The World Bank adds its voice to calls pushing for inclusive green growth in a new report that attempts to break beliefs that pursuit of a green economy is expensive and only for high-income countries.
The “Inclusive Green Growth: The Pathway to Sustainable Development” report presents an economic case for adopting a green growth agenda. It argues that most existing growth patterns around the world are unsustainable and deeply inefficient.
The report highlights five key points about green growth:
Greening growth is necessary, affordable and efficient. It is necessary because it is the path to sustainable development. It is affordable because strategies needed to achieve green growth often pay for themselves.
The main obstacles to greening growth are a lack of financing instruments, political barriers and entrenched norms and behaviors that need to be changed.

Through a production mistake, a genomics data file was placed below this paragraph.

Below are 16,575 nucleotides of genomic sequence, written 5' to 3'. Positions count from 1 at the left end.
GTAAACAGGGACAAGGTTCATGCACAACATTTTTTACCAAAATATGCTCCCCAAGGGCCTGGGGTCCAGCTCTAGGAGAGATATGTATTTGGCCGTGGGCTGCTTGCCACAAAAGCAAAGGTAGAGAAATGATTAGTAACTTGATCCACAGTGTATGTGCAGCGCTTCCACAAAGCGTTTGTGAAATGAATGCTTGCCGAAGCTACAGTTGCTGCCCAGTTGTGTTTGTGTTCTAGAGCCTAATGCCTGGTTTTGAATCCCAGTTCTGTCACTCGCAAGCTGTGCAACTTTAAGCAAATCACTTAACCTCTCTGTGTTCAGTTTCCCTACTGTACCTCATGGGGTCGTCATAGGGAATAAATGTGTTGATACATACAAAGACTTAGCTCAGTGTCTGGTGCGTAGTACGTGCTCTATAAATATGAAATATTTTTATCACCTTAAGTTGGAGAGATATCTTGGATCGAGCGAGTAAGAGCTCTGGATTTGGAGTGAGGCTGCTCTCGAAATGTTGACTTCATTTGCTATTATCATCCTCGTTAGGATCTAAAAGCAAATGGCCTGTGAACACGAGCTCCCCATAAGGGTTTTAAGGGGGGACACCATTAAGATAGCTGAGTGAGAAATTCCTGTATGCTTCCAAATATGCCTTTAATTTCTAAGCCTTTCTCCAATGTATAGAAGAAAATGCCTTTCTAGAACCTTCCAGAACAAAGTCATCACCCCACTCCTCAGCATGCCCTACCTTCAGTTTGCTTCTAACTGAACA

Greening growth is a multidisciplinary process that should integrate economic, psychosocial and political elements.
There is no one-size-fits-all approach to greening growth.
Green growth policies must be carefully designed to make sure the results are inclusive.
Based on these arguments, the World Bank has proposed a three-pronged strategy to guide country efforts to green their growth agenda. The strategy calls for careful development of measures tailored to a country’s unique context, use of incentives to encourage smart decisions and use of innovative funding sources.
The World Bank is set to seek national commitments to green growth at the upcoming U.N. Conference on Sustainable Development in Brazil in June. It has recently received $40 million from South Korea to expand its green growth portfolio.
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